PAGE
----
Studies of the offspring of radiation-exposed workers and transgenerational effects
Studies of the children of nuclear radiation workers and x-ray technologists are described but are limited by small sample sizes, low gonadal doses, minimal dosimetric information, or inadequate comparison groups (NCRP 2013).
A cluster of leukemia and non-Hodgkin’s lymphoma in young people living in the village of Seascale, Cumbria, UK, was reported in 1983 by a team of investigative television reporters (Black 1984). A subsequent case-control study by Gardner et al. (1990) reported an association between preconception irradiation and leukemia and non-Hodgkin’s lymphoma in children of male workers at the Sellafield nuclear fuel reprocessing plant adjacent to Seascale. Further studies failed to confirm that low doses to the testes received before conception is a cause of cancer (Doll et al. 1994; Kinlen 1993; Kinlen et al. 1993; Little et al. 1996; Neel 1999b; Tawn 1995; UNSCEAR 1994; Wakeford 2000; COMARE 2004, 2016). Then a cohort study confirmed the statistical association between preconception radiation of Sellafield workers and leukemia and lymphoma (Dickinson and Parker 2002), but it was not an independent test of the hypothesis since it included the same cases previously studied by Gardner et al. (1990). Dickinson et al. (2003) had raised a number of important concerns about the original case-control study by Gardner et al. (1990). An infectious agent associated with a high level of population mixing was raised as a possible explanation (Kinlen 1995, 2015; Sorahan et al. 2003).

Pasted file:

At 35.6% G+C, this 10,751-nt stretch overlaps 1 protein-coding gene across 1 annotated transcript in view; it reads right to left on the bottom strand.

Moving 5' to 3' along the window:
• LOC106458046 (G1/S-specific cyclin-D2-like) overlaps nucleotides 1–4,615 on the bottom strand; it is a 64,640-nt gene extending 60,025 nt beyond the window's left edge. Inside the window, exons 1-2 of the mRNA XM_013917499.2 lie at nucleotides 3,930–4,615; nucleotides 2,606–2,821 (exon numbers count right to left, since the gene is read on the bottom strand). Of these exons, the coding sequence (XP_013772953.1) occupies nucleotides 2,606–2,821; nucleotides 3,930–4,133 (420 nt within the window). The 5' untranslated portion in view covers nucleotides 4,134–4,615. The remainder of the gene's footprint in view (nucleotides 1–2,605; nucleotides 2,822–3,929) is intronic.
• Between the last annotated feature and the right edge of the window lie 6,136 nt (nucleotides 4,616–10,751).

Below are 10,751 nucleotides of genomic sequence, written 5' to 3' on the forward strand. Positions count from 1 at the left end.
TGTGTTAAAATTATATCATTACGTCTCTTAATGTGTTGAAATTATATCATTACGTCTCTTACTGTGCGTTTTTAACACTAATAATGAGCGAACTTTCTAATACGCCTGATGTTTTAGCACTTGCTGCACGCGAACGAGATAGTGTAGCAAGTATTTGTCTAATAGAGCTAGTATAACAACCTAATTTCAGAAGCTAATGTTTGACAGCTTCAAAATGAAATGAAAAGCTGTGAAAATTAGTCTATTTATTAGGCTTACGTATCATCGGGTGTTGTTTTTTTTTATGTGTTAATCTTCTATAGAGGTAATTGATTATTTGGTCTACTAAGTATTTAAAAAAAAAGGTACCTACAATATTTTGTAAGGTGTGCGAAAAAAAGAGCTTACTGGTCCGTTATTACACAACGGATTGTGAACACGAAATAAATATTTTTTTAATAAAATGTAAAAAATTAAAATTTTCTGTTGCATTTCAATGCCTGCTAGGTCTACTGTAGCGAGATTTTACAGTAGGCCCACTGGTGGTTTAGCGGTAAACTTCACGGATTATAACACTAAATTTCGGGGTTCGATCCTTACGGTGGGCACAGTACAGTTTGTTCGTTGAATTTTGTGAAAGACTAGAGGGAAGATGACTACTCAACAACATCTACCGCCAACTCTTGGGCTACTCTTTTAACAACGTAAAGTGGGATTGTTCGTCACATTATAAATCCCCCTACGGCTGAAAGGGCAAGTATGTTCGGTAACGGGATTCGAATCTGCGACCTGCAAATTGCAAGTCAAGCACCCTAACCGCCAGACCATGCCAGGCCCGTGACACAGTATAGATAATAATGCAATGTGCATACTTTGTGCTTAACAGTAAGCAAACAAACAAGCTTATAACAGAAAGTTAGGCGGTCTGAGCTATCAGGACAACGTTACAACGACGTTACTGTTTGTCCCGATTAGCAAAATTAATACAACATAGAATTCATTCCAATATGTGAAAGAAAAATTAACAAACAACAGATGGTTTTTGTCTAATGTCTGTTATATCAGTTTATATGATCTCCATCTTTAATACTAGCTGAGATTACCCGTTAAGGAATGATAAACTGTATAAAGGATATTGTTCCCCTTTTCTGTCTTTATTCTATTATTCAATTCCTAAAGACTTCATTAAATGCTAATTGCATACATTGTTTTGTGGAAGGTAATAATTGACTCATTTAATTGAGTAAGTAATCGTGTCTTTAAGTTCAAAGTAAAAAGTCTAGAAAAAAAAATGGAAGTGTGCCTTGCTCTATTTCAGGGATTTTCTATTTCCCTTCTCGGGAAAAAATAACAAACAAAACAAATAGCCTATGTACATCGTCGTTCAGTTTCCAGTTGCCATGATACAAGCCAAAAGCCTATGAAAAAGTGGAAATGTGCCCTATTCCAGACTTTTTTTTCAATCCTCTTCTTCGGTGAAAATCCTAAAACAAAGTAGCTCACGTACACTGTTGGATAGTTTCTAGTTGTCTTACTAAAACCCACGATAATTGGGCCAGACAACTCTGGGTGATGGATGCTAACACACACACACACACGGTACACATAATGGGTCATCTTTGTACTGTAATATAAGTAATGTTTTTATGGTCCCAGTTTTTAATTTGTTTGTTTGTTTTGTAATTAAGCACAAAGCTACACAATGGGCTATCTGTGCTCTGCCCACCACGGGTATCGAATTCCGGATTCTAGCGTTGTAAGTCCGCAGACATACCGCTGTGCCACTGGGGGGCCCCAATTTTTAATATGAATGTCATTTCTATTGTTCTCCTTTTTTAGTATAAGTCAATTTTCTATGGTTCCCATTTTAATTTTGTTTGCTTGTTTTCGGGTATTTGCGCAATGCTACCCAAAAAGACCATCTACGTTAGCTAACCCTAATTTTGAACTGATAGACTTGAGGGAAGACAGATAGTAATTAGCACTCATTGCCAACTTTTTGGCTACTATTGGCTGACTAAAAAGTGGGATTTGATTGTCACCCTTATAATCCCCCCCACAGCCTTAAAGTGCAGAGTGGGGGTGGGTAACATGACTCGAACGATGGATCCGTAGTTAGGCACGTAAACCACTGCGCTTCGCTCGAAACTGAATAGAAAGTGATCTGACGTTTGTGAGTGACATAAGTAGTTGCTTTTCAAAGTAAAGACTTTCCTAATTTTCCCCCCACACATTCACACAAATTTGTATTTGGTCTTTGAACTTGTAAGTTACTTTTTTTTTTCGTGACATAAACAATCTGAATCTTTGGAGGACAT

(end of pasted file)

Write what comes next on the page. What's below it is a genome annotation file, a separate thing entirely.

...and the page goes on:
The possibility that an increase in minisatellite germline mutations following parental exposure could be related to leukemia was discounted when no increase in inherited germline minisatellite mutations were found in children with leukemia (Davies et al. 2007) nor among workers at the Sellafied nuclear fuel reprocessing plant (Tawn et al. 2015). There was no convincing evidence that parental occupational exposure was related to increases in childhood cancer in the children of US radiologic technologists (Johnson et al. 2008).